The cathedral is absolutely breathtaking. You don’t have to be of that faith to appreciate the beauty of the Cathedral of the Assumption and Blessed Virgin Mary (woa… looong name!). I enjoyed the elaborate spires, the magnificent large and ornate door, the new Neo-Gothic façade. It’s a pretty place and you feel the historical importance it holds.
Right next door is the Bishop’s palace. I wasn’t allowed inside any of these so we just walked about, enjoying what we could see from the outside. But my favourite part of this section of town was Radiceva street. Here, in this fun and curved pedestrian street, we found wonderful restaurants, boutiques, and just a happy sense of wellbeing.
We stopped for lunch, and had a wonderful meal with a most helpful and pleasant waiter.
We had such a great time that we returned more than once over the course of our stay in Zagreb. It sort of became our favourite place to hang out and watch the locals and tourists under patio heaters.
Old Town (Gornji grad)
Back at the bottom of Kaptol, where the tramways come and go, we followed Ilica street and turned onto the tiny street of Tomiceva. Here, you can take the little funicular up (or down) to Gornij grad. Give yourself enough time for this part because this is where a lot of the main sites are.
First we visited Lotrščak Tower. At noon every day, a cannon is fired from the tower. We climbed all the way to the top for a stellar view!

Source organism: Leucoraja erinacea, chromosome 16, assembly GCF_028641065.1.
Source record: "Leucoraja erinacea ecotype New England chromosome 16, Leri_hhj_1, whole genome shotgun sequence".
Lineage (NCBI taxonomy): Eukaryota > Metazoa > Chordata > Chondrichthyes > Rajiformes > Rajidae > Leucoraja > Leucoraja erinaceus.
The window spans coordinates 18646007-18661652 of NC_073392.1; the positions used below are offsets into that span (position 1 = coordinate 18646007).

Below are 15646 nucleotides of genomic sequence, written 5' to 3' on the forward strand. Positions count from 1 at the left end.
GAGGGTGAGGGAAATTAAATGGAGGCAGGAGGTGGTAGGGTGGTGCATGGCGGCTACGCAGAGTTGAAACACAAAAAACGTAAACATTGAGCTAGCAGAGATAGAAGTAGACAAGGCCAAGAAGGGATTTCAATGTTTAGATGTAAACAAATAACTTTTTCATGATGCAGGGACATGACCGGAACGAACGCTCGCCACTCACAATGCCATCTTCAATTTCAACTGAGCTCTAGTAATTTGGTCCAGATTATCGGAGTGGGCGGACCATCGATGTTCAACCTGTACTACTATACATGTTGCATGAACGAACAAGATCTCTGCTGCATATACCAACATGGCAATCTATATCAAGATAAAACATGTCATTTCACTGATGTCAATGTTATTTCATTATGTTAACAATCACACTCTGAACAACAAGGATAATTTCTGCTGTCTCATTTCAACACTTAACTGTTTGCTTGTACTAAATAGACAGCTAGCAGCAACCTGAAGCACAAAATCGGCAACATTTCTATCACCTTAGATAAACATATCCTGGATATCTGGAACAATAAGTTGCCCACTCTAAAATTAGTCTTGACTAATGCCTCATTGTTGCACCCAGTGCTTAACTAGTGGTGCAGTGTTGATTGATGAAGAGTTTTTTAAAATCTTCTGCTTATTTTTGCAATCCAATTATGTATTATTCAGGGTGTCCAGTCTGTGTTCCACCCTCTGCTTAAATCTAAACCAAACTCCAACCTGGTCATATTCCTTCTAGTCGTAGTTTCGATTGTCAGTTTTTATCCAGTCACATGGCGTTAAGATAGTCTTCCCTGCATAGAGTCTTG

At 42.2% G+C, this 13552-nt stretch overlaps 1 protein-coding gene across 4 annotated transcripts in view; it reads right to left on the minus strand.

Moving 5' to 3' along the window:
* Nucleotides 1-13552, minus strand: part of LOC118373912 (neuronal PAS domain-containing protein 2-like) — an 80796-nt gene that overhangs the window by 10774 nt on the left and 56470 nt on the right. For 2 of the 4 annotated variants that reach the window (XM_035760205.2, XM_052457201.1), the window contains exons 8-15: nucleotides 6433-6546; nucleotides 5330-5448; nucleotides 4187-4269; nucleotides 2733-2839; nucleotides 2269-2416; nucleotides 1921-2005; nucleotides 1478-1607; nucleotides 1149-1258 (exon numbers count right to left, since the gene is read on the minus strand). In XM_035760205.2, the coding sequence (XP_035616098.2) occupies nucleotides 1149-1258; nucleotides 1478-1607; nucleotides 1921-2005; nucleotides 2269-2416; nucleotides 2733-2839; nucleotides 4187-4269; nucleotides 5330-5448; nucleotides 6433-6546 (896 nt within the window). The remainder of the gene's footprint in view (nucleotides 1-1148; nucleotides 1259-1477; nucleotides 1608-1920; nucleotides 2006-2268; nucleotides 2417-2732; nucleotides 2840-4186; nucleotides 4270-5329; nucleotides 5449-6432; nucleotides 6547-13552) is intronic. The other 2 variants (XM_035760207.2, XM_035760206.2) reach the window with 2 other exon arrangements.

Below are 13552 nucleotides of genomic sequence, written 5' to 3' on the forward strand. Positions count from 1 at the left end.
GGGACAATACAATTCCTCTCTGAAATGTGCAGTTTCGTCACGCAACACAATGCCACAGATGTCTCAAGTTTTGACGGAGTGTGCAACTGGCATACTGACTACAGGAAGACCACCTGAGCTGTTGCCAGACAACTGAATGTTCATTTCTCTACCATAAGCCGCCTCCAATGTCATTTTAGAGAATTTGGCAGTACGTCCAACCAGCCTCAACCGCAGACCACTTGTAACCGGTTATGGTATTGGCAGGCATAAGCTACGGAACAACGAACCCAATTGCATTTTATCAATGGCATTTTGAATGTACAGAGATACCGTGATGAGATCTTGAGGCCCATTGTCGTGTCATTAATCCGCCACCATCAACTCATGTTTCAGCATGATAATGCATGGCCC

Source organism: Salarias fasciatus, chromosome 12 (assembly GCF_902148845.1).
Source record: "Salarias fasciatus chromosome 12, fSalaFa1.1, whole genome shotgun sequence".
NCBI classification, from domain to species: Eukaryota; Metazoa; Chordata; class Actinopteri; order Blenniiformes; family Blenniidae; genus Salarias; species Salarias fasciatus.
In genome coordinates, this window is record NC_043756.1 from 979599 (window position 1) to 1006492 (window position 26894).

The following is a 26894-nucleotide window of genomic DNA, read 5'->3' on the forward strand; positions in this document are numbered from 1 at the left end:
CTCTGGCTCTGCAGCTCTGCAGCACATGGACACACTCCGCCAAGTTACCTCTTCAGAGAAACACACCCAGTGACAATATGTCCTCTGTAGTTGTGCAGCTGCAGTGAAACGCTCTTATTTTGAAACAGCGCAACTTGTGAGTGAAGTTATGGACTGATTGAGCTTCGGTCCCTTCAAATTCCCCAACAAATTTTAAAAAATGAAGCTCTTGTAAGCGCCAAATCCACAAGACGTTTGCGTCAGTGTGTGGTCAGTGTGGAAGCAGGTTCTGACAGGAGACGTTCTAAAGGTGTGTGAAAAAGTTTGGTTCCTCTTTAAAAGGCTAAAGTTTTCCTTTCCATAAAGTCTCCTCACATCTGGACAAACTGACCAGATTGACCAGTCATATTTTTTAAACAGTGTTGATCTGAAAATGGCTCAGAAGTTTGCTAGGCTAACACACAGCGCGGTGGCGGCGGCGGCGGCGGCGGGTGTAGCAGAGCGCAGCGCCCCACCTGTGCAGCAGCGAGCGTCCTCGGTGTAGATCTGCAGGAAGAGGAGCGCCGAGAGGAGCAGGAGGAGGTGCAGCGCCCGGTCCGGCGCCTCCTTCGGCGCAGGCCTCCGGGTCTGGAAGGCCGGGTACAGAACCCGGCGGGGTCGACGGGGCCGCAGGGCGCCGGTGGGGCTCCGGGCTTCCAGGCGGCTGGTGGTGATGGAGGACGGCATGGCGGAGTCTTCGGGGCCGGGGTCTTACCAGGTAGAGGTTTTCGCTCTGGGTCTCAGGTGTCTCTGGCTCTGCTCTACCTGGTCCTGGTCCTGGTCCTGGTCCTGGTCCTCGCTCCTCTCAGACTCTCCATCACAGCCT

By that point, we were a bit cold so we went to visit the Museum of Broken Relationships. It sounds depressing but it was actually a highlight of our visit. First of all, it’s pet friendly!
And the coffee shop was lovely and warm and had copious supplies of honey for Mom’s tea. (Yep, that darn cold of hers!). And the exhibit? Rather fascinating. We left feeling lucky in our little loving family. But we also found a certain comfort in seeing that no matter where in the world you may live, a broken heart and a failed love story seems to be a rite of passage in life. And there is something comforting in that.
We walked up to the spectacular Church of St. Mark and its unmistakable roof. The coloured tiles on this Gothic church form the coat of arms for Croatia, Dalmatia, Slavonia, and Zagreb. Two on each side.
It takes a while to soak it all in. And then we wondered on to see the Sabor, or Croatian parliament building.
To head back down into the Kaptol, we had to pass by the stone gate. Now the stone gate is fascinating, Dear Reader. See, in 1731 a fire destroyed all the houses, but, somehow, a painting of Mary with child on the gate remained completely untouched. A chapel was subsequently built around it. Right there. Under the wall of the city, in the open space. You can just stop as you pass by. Very unusual.
And this is also where you will find the oldest pharmacy in Croatia, in existence since 1350. Interestingly, it belonged to Nicolo Alighieri, the great-grandson of none other than … the writer Dante.
And I will leave you there, Dear Reader. Not because there was nothing else to see, but because we ran out of time in this wonderful city. Oh, how I wish we had time to see the botanical gardens or the unbelievably beautiful Mirogoj Cemetery with its fanciful arches. I would have liked to have taken a walk in the Maksimir Park and visit the famous Ivan Meštrović Gallery. But alas, time was not on our side and neither was the weather.
In review: A must-stop on any trip to Croatia. Visiting Zagreb, Croatia with a dog is a must and do take the time to visit instead of using it only as a stopover to Spilt or Dubrovnik. Zagreb is a wonderful city and very pet friendly. We ate, we walked, we dined and visited museums, all three of us, together. Would we go back? Absolutely, yes.